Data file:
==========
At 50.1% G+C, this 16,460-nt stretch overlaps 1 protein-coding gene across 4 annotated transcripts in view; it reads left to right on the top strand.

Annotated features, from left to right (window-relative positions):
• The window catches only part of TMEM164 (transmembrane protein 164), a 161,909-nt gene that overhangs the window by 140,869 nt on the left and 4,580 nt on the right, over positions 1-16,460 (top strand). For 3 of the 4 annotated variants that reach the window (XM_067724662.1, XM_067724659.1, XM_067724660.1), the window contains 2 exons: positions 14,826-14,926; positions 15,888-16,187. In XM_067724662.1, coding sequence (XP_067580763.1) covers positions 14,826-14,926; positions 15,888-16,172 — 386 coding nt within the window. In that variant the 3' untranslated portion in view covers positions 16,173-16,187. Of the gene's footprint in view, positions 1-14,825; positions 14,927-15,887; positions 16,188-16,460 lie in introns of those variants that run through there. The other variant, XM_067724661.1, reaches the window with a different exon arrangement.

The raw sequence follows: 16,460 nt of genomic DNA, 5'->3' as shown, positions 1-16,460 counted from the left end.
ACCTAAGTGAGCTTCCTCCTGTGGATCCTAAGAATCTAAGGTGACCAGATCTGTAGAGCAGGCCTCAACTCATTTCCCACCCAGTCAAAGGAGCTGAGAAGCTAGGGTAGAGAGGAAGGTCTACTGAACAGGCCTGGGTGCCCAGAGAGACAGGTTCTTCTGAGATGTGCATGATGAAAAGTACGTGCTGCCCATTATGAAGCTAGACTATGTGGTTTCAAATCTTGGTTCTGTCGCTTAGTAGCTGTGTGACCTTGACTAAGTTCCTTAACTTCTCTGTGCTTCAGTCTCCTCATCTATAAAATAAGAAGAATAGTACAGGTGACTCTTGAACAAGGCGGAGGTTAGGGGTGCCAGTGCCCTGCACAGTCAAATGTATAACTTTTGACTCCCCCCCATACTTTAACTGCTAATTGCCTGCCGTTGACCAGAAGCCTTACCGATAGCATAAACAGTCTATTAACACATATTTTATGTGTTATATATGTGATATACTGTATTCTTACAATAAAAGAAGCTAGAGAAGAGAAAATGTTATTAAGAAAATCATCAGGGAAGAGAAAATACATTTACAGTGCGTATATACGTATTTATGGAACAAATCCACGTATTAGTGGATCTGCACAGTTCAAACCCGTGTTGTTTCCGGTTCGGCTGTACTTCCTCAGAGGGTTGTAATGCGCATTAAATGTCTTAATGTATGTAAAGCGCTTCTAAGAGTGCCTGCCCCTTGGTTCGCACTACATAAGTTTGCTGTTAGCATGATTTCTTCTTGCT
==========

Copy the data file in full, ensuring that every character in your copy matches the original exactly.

At 50.1% G+C, this 16,460-nt stretch overlaps 1 protein-coding gene across 4 annotated transcripts in view; it reads left to right on the top strand.

Annotated features, from left to right (window-relative positions):
• The window catches only part of TMEM164 (transmembrane protein 164), a 161,909-nt gene that overhangs the window by 140,869 nt on the left and 4,580 nt on the right, over positions 1-16,460 (top strand). For 3 of the 4 annotated variants that reach the window (XM_067724662.1, XM_067724659.1, XM_067724660.1), the window contains 2 exons: positions 14,826-14,926; positions 15,888-16,187. In XM_067724662.1, coding sequence (XP_067580763.1) covers positions 14,826-14,926; positions 15,888-16,172 — 386 coding nt within the window. In that variant the 3' untranslated portion in view covers positions 16,173-16,187. Of the gene's footprint in view, positions 1-14,825; positions 14,927-15,887; positions 16,188-16,460 lie in introns of those variants that run through there. The other variant, XM_067724661.1, reaches the window with a different exon arrangement.

The raw sequence follows: 16,460 nt of genomic DNA, 5'->3' as shown, positions 1-16,460 counted from the left end.
ACCTAAGTGAGCTTCCTCCTGTGGATCCTAAGAATCTAAGGTGACCAGATCTGTAGAGCAGGCCTCAACTCATTTCCCACCCAGTCAAAGGAGCTGAGAAGCTAGGGTAGAGAGGAAGGTCTACTGAACAGGCCTGGGTGCCCAGAGAGACAGGTTCTTCTGAGATGTGCATGATGAAAAGTACGTGCTGCCCATTATGAAGCTAGACTATGTGGTTTCAAATCTTGGTTCTGTCGCTTAGTAGCTGTGTGACCTTGACTAAGTTCCTTAACTTCTCTGTGCTTCAGTCTCCTCATCTATAAAATAAGAAGAATAGTACAGGTGACTCTTGAACAAGGCGGAGGTTAGGGGTGCCAGTGCCCTGCACAGTCAAATGTATAACTTTTGACTCCCCCCCATACTTTAACTGCTAATTGCCTGCCGTTGACCAGAAGCCTTACCGATAGCATAAACAGTCTATTAACACATATTTTATGTGTTATATATGTGATATACTGTATTCTTACAATAAAAGAAGCTAGAGAAGAGAAAATGTTATTAAGAAAATCATCAGGGAAGAGAAAATACATTTACAGTGCGTATATACGTATTTATGGAACAAATCCACGTATTAGTGGATCTGCACAGTTCAAACCCGTGTTGTTTCCGGTTCGGCTGTACTTCCTCAGAGGGTTGTAATGCGCATTAAATGTCTTAATGTATGTAAAGCGCTTCTAAGAGTGCCTGCCCCTTGGTTCGCACTACATAAGTTTGCTGTTAGCATGATTTCTTCTTGCT